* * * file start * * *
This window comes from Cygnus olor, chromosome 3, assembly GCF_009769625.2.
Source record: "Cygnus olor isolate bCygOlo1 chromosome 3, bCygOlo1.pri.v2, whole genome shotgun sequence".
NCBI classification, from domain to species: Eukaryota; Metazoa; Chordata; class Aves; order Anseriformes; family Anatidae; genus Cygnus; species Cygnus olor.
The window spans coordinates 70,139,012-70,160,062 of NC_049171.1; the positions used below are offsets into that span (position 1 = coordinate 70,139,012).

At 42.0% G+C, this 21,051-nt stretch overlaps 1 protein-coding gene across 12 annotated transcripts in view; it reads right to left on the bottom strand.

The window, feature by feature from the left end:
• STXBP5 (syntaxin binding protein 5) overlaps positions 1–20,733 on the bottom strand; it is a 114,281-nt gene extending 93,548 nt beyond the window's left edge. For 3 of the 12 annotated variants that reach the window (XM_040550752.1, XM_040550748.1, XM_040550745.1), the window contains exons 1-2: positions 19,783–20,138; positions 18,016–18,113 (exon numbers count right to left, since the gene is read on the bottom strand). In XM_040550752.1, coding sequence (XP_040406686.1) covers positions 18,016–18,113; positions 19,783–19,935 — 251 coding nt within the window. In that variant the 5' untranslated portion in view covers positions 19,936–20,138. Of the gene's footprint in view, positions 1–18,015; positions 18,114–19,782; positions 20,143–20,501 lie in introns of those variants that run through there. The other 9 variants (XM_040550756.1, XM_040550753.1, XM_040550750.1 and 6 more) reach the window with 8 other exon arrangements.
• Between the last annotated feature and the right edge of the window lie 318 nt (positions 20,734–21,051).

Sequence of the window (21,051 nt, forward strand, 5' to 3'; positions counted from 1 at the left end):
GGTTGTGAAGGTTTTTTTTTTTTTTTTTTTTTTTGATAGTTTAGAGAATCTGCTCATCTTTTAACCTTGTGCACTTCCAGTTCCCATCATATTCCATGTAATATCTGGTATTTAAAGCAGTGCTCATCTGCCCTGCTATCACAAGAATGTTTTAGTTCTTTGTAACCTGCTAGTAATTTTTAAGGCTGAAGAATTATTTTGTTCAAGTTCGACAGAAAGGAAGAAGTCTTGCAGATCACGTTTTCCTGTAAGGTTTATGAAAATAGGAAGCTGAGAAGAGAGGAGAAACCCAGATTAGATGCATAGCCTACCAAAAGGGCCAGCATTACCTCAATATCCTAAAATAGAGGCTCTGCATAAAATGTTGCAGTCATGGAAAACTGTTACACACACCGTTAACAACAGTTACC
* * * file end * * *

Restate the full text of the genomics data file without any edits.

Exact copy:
This window comes from Cygnus olor, chromosome 3, assembly GCF_009769625.2.
Source record: "Cygnus olor isolate bCygOlo1 chromosome 3, bCygOlo1.pri.v2, whole genome shotgun sequence".
NCBI classification, from domain to species: Eukaryota; Metazoa; Chordata; class Aves; order Anseriformes; family Anatidae; genus Cygnus; species Cygnus olor.
The window spans coordinates 70,139,012-70,160,062 of NC_049171.1; the positions used below are offsets into that span (position 1 = coordinate 70,139,012).

At 42.0% G+C, this 21,051-nt stretch overlaps 1 protein-coding gene across 12 annotated transcripts in view; it reads right to left on the bottom strand.

The window, feature by feature from the left end:
• STXBP5 (syntaxin binding protein 5) overlaps positions 1–20,733 on the bottom strand; it is a 114,281-nt gene extending 93,548 nt beyond the window's left edge. For 3 of the 12 annotated variants that reach the window (XM_040550752.1, XM_040550748.1, XM_040550745.1), the window contains exons 1-2: positions 19,783–20,138; positions 18,016–18,113 (exon numbers count right to left, since the gene is read on the bottom strand). In XM_040550752.1, coding sequence (XP_040406686.1) covers positions 18,016–18,113; positions 19,783–19,935 — 251 coding nt within the window. In that variant the 5' untranslated portion in view covers positions 19,936–20,138. Of the gene's footprint in view, positions 1–18,015; positions 18,114–19,782; positions 20,143–20,501 lie in introns of those variants that run through there. The other 9 variants (XM_040550756.1, XM_040550753.1, XM_040550750.1 and 6 more) reach the window with 8 other exon arrangements.
• Between the last annotated feature and the right edge of the window lie 318 nt (positions 20,734–21,051).

Sequence of the window (21,051 nt, forward strand, 5' to 3'; positions counted from 1 at the left end):
GGTTGTGAAGGTTTTTTTTTTTTTTTTTTTTTTTGATAGTTTAGAGAATCTGCTCATCTTTTAACCTTGTGCACTTCCAGTTCCCATCATATTCCATGTAATATCTGGTATTTAAAGCAGTGCTCATCTGCCCTGCTATCACAAGAATGTTTTAGTTCTTTGTAACCTGCTAGTAATTTTTAAGGCTGAAGAATTATTTTGTTCAAGTTCGACAGAAAGGAAGAAGTCTTGCAGATCACGTTTTCCTGTAAGGTTTATGAAAATAGGAAGCTGAGAAGAGAGGAGAAACCCAGATTAGATGCATAGCCTACCAAAAGGGCCAGCATTACCTCAATATCCTAAAATAGAGGCTCTGCATAAAATGTTGCAGTCATGGAAAACTGTTACACACACCGTTAACAACAGTTACC